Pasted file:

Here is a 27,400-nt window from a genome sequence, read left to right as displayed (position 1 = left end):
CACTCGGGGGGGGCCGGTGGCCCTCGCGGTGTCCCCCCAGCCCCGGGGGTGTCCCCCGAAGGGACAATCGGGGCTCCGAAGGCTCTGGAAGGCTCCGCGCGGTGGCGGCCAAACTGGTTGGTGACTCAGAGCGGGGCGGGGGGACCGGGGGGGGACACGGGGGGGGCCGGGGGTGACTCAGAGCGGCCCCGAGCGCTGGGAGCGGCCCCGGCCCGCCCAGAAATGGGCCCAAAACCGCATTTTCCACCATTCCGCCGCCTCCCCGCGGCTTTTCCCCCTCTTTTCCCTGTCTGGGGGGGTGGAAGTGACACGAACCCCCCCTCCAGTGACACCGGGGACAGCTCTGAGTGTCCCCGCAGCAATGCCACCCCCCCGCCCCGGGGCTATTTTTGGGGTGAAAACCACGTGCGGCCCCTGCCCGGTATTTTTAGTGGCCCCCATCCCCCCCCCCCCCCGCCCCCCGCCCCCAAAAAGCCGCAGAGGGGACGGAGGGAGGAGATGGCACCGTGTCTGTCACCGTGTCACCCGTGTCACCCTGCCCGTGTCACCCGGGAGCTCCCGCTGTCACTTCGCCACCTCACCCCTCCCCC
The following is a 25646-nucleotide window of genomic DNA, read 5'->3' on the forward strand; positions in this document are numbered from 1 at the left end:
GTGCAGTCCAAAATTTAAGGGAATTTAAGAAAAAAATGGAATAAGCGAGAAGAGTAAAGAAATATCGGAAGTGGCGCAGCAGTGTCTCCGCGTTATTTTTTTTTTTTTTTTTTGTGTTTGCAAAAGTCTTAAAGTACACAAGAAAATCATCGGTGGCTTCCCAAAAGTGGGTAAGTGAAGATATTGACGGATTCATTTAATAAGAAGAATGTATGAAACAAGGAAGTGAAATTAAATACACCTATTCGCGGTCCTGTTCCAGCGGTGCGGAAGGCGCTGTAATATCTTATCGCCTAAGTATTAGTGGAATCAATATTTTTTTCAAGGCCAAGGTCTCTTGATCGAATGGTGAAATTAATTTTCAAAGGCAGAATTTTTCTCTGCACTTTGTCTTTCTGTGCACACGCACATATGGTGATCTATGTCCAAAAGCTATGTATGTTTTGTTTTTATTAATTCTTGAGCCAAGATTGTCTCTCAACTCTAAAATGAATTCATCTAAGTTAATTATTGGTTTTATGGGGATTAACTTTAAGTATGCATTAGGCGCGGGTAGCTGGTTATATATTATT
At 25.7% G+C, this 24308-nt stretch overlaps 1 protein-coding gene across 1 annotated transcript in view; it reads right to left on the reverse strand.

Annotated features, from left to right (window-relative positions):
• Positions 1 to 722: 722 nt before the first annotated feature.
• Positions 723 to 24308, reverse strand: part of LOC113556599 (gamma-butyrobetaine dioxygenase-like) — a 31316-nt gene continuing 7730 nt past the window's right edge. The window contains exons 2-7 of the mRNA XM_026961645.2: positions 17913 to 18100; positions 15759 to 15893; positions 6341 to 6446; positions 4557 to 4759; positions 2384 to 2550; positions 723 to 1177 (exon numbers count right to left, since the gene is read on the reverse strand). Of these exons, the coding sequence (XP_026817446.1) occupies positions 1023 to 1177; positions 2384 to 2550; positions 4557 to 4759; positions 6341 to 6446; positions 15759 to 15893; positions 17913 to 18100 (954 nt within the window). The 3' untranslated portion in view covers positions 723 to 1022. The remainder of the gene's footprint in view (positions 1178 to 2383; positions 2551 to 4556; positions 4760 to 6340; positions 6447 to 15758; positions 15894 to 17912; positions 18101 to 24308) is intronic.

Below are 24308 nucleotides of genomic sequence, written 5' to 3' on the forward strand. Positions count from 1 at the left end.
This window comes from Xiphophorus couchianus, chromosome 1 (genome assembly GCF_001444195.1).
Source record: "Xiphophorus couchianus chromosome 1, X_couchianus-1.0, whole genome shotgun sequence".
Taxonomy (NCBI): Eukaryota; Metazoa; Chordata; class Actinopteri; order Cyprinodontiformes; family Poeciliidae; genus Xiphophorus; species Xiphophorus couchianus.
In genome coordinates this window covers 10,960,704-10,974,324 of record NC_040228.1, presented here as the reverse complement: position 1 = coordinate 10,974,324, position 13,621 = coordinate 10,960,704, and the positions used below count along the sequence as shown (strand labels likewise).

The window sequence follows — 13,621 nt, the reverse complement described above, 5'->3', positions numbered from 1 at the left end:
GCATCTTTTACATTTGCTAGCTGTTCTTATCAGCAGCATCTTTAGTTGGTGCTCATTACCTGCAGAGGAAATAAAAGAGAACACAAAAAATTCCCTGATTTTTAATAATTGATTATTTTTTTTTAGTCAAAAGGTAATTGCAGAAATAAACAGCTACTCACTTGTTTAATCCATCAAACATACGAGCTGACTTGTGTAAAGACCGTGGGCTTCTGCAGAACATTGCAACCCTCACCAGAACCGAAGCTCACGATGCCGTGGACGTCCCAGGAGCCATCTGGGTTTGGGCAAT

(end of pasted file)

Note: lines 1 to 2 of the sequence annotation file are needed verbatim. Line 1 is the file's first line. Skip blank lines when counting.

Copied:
Here is a 27,400-nt window from a genome sequence, read left to right as displayed (position 1 = left end):
CACTCGGGGGGGGCCGGTGGCCCTCGCGGTGTCCCCCCAGCCCCGGGGGTGTCCCCCGAAGGGACAATCGGGGCTCCGAAGGCTCTGGAAGGCTCCGCGCGGTGGCGGCCAAACTGGTTGGTGACTCAGAGCGGGGCGGGGGGACCGGGGGGGGACACGGGGGGGGCCGGGGGTGACTCAGAGCGGCCCCGAGCGCTGGGAGCGGCCCCGGCCCGCCCAGAAATGGGCCCAAAACCGCATTTTCCACCATTCCGCCGCCTCCCCGCGGCTTTTCCCCCTCTTTTCCCTGTCTGGGGGGGTGGAAGTGACACGAACCCCCCCTCCAGTGACACCGGGGACAGCTCTGAGTGTCCCCGCAGCAATGCCACCCCCCCGCCCCGGGGCTATTTTTGGGGTGAAAACCACGTGCGGCCCCTGCCCGGTATTTTTAGTGGCCCCCATCCCCCCCCCCCCCCGCCCCCCGCCCCCAAAAAGCCGCAGAGGGGACGGAGGGAGGAGATGGCACCGTGTCTGTCACCGTGTCACCCGTGTCACCCTGCCCGTGTCACCCGGGAGCTCCCGCTGTCACTTCGCCACCTCACCCCTCCCCC